Bacteria communicate to resist antibiotics
Bacteria have been found to communicate with each other and provide a defense against antibiotics, shielding each other with smaller molecules.
Sometimes, basic lifeforms can surprise us with their complexity. New research from Western University details a new way by which bacteria such Burkholderia cenocepacia can communicate with each other to resist antibiotics. B. cenocepacia is a bacteria which can cause serious problems in patients with compromised immune systems or cystic fibrosis.
Dr. Miguel Valvano and first author Omar El-Halfaway have demonstrated that more resistant bacteria will produce small molecules that they share with less resistant bacteria. These molecules, in turn, help the less resistant bacteria defend against antibiotics. The molecules are produced from modified amino acids and help not only less resistant bacteria of the same type, but provide a widespread shield for many different types of bacteria.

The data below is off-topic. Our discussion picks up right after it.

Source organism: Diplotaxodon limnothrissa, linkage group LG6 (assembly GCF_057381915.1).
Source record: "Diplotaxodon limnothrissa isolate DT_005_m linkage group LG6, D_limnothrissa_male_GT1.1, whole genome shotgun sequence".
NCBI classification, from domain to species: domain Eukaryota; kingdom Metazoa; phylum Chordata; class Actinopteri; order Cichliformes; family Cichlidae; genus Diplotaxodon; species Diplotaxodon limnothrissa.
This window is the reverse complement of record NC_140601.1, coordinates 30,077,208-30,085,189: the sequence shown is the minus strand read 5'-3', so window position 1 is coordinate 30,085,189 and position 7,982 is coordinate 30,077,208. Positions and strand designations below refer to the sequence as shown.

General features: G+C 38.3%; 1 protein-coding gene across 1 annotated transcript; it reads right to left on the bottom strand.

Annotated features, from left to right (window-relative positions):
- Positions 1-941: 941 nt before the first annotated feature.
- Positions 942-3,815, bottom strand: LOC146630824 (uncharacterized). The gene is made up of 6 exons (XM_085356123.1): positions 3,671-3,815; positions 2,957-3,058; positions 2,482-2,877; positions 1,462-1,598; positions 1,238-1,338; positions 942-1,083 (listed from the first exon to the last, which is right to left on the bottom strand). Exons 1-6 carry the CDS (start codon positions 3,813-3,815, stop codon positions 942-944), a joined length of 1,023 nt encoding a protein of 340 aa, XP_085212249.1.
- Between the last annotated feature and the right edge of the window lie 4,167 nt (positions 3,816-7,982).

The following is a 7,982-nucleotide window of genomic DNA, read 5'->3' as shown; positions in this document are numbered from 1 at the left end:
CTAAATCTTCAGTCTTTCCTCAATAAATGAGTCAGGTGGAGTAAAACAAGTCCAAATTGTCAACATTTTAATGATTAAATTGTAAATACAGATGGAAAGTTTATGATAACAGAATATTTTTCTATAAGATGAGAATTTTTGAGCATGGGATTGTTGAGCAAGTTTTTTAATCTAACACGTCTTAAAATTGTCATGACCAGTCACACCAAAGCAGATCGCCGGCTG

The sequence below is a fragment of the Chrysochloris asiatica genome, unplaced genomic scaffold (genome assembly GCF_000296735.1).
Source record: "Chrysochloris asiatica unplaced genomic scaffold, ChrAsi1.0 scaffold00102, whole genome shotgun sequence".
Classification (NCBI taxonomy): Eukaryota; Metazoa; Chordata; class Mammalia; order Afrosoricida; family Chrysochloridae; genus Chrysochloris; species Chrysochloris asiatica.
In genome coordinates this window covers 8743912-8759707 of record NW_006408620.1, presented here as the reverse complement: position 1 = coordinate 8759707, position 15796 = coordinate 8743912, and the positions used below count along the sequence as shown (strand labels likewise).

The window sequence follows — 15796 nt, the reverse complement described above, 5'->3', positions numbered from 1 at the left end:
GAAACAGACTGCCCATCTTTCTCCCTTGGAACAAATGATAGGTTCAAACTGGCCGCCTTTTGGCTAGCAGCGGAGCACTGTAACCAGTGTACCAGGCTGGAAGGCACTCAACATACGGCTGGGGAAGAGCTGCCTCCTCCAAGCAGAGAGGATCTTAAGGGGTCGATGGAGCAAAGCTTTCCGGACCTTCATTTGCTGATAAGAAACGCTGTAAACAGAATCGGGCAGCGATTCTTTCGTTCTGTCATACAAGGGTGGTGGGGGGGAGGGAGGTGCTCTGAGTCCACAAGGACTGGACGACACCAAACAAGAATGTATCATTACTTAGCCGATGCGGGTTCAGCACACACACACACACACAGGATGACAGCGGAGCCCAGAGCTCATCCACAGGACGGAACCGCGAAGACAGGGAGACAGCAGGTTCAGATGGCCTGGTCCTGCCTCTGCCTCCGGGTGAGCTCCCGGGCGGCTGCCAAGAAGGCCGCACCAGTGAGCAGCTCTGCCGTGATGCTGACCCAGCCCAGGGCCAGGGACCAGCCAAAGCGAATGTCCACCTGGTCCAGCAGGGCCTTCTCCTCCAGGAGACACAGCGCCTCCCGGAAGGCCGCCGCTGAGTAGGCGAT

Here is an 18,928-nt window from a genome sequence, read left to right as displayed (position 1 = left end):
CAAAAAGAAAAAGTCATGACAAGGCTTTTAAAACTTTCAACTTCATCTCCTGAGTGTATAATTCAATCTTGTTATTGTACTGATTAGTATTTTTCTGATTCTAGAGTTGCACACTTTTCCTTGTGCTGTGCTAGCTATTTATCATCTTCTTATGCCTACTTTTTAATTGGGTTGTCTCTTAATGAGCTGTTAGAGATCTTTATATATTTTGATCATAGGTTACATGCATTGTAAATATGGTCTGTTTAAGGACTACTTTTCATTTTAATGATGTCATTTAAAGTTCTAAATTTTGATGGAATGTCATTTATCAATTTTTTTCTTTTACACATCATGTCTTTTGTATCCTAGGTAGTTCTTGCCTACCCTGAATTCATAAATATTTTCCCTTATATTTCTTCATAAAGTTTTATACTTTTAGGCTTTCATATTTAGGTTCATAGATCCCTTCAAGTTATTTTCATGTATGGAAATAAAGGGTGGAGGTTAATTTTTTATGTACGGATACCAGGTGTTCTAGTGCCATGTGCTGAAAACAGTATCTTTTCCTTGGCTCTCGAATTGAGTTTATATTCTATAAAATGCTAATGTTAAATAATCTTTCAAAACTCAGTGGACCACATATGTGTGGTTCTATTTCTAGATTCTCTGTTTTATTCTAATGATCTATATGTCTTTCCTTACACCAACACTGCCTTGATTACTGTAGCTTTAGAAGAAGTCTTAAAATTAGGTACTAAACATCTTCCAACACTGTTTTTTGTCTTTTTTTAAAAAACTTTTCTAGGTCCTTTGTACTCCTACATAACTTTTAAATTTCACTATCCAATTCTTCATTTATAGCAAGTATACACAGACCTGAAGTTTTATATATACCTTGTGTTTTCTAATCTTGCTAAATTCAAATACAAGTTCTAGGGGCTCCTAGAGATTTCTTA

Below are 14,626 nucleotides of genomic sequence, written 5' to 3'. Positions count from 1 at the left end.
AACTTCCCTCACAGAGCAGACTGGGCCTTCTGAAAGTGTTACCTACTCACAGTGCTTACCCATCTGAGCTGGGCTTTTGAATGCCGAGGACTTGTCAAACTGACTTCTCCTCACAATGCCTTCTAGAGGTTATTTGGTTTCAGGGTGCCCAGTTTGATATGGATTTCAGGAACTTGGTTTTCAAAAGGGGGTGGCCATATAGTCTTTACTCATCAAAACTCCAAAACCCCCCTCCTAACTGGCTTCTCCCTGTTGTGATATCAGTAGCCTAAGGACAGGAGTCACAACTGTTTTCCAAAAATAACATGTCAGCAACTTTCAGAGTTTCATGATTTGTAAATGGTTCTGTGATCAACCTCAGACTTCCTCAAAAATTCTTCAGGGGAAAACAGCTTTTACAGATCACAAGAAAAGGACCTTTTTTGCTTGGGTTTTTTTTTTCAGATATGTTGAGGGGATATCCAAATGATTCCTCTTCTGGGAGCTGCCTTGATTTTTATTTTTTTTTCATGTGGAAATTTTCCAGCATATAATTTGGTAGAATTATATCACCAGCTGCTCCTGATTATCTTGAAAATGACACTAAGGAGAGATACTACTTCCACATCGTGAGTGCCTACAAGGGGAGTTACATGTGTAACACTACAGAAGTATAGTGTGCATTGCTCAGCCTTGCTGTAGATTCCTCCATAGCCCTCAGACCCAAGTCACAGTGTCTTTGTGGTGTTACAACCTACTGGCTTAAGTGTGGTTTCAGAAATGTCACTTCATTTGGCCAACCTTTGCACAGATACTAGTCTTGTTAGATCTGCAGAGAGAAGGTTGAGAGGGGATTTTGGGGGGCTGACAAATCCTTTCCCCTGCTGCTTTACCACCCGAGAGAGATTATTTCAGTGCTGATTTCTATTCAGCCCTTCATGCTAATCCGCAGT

El-Halfaway explains further: “These small molecules can be utilized and produced by almost all bacteria with limited exceptions, so we can regard these small molecules as a universal language that can be understood by most bacteria. The other way that Burkholderia communicates its high level of resistance is by releasing small proteins to mop up, and bind to lethal antibiotics, thus reducing their effectiveness.”
“These findings reveal a new mechanism of antimicrobial resistance based on chemical communication among bacterial cells by small molecules that protect against the effect of antibiotics,” said Dr. Valvano, “This paves the way to design novel drugs to block the effects of these chemicals, thus effectively reducing the burden of antimicrobial resistance.”